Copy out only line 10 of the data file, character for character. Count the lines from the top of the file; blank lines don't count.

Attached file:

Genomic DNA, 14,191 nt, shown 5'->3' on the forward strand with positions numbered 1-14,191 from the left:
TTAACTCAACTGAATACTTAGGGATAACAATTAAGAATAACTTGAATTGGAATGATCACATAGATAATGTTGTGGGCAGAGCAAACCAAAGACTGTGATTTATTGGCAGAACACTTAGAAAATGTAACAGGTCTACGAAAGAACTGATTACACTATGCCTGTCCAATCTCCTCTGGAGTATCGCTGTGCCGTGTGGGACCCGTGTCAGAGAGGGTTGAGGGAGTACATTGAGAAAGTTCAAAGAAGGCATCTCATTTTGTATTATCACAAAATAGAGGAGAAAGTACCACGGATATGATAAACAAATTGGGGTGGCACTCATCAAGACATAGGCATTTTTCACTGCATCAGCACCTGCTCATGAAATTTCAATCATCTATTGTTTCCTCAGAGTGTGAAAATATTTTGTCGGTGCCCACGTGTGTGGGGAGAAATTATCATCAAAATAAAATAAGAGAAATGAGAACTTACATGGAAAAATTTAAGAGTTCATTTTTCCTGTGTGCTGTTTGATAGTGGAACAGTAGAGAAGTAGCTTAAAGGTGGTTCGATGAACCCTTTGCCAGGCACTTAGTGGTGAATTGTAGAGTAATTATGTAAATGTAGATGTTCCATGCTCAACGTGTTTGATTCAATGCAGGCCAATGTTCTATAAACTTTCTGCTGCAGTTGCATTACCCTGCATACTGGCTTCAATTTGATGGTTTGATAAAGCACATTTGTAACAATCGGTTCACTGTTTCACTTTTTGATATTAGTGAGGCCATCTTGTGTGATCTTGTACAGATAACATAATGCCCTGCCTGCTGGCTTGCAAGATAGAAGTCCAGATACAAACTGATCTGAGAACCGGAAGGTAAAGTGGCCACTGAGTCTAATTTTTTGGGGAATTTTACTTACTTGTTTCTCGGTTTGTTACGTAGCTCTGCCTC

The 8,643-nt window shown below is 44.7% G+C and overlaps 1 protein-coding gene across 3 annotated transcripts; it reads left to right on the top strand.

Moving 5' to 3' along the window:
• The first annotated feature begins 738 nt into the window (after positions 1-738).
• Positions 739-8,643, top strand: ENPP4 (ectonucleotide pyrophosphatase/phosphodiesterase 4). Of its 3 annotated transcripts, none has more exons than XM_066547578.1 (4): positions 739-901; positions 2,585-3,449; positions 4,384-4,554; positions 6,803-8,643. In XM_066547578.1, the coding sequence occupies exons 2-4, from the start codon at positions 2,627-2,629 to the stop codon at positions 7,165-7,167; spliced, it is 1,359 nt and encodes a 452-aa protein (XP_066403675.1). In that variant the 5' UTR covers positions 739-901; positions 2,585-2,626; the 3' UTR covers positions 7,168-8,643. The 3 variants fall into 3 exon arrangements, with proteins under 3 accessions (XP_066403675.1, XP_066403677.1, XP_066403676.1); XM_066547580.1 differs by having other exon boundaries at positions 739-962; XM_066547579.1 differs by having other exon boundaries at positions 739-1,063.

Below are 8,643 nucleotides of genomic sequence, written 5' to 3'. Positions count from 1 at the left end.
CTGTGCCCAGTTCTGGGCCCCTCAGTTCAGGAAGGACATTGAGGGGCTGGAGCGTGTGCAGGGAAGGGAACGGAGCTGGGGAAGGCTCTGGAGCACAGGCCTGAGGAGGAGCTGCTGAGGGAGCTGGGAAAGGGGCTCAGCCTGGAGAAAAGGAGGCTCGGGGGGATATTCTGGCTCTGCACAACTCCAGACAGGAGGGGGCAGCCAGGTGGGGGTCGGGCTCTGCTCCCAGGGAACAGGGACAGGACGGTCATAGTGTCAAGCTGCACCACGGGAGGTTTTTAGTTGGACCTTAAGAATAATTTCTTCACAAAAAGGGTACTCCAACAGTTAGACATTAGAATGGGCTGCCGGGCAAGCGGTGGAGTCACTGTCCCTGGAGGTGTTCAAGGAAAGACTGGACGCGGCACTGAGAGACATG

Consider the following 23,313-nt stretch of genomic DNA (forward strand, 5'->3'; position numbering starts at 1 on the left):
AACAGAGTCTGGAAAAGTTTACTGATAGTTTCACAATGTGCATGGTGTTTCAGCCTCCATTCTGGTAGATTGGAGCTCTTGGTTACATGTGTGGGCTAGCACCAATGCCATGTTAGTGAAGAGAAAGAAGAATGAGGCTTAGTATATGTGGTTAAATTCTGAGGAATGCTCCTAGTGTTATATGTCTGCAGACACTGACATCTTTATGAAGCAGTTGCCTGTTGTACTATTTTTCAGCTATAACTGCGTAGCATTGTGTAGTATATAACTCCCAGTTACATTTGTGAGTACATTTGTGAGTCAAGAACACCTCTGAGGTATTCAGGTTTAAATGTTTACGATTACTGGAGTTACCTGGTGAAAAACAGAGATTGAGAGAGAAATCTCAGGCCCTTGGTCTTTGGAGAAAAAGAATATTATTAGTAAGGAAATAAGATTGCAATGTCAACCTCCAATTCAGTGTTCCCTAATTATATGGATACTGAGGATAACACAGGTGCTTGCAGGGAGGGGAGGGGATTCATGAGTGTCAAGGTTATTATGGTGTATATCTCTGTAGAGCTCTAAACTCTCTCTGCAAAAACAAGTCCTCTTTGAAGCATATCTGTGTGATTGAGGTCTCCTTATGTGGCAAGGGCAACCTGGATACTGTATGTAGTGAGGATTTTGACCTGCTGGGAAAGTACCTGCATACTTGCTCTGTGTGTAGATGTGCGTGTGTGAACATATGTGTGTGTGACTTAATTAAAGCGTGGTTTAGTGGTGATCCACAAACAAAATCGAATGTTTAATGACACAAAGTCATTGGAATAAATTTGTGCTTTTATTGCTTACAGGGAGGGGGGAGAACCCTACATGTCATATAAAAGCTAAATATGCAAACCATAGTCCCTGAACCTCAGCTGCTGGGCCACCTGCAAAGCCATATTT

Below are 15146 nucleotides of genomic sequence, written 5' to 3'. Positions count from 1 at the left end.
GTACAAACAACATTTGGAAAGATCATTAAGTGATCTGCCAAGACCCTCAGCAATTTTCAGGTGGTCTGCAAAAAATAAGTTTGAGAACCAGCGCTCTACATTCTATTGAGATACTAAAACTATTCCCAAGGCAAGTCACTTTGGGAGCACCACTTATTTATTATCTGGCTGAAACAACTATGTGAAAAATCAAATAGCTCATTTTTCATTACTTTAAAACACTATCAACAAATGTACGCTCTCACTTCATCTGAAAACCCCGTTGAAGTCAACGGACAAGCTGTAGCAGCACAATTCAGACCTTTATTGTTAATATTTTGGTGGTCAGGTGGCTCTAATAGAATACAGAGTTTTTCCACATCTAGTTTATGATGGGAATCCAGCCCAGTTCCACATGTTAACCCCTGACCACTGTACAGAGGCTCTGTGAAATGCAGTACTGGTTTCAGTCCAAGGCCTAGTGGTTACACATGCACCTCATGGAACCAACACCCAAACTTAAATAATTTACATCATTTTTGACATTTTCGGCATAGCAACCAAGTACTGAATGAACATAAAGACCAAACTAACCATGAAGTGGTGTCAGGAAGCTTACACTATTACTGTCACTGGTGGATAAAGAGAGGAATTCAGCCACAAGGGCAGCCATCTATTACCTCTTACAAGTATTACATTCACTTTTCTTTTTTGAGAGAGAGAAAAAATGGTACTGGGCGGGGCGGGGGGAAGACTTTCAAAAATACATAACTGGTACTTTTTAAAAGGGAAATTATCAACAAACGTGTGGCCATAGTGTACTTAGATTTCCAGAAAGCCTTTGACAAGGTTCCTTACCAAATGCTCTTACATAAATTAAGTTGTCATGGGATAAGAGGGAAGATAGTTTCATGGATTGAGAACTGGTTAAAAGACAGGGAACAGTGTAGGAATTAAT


AACAGAGTCTGGAAAAGTTTACTGATAGTTTCACAATGTGCATGGTGTTTCAGCCTCCATTCTGGTAGATTGGAGCTCTTGGTTACATGTGTGGGCTAGCACCAATGCCATGTTAGTGAAGAGAAAGAAGAATGAGGCTTAGTATATGTGGTTAAATTCTGAGGAATGCTCCTAGTGTTATATGTCTGCAGACACTGACATCTTTATGAAGCAGTTGCCTGTTGTACTATTTTTCAGCTATAACTGCGTAGCATTGTGTAGTATATAACTCCCAGTTACATTTGTGAGTACATTTGTGAGTCAAGAACACCTCTGAGGTATTCAGGTTTAAATGTTTACGATTACTGGAGTTACCTGGTGAAAAACAGAGATTGAGAGAGAAATCTCAGGCCCTTGGTCTTTGGAGAAAAAGAATATTATTAGTAAGGAAATAAGATTGCAATGTCAACCTCCAATTCAGTGTTCCCTAATTATATGGATACTGAGGATAACACAGGTGCTTGCAGGGAGGGGAGGGGATTCATGAGTGTCAAGGTTATTATGGTGTATATCTCTGTAGAGCTCTAAACTCTCTCTGCAAAAACAAGTCCTCTTTGAAGCATATCTGTGTGATTGAGGTCTCCTTATGTGGCAAGGGCAACCTGGATACTGTATGTAGTGAGGATTTTGACCTGCTGGGAAAGTACCTGCATACTTGCTCTGTGTGTAGATGTGCGTGTGTGAACATATGTGTGTGTGACTTAATTAAAGCGTGGTTTAGTGGTGATCCACAAACAAAATCGAATGTTTAATGACACAAAGTCATTGGAATAAATTTGTGCTTTTATTGCTTACAGGGAGGGGGGAGAACCCTACATGTCATATAAAAGCTAAATATGCAAACCATAGTCCCTGAACCTCAGCTGCTGGGCCACCTGCAAAGCCATATTT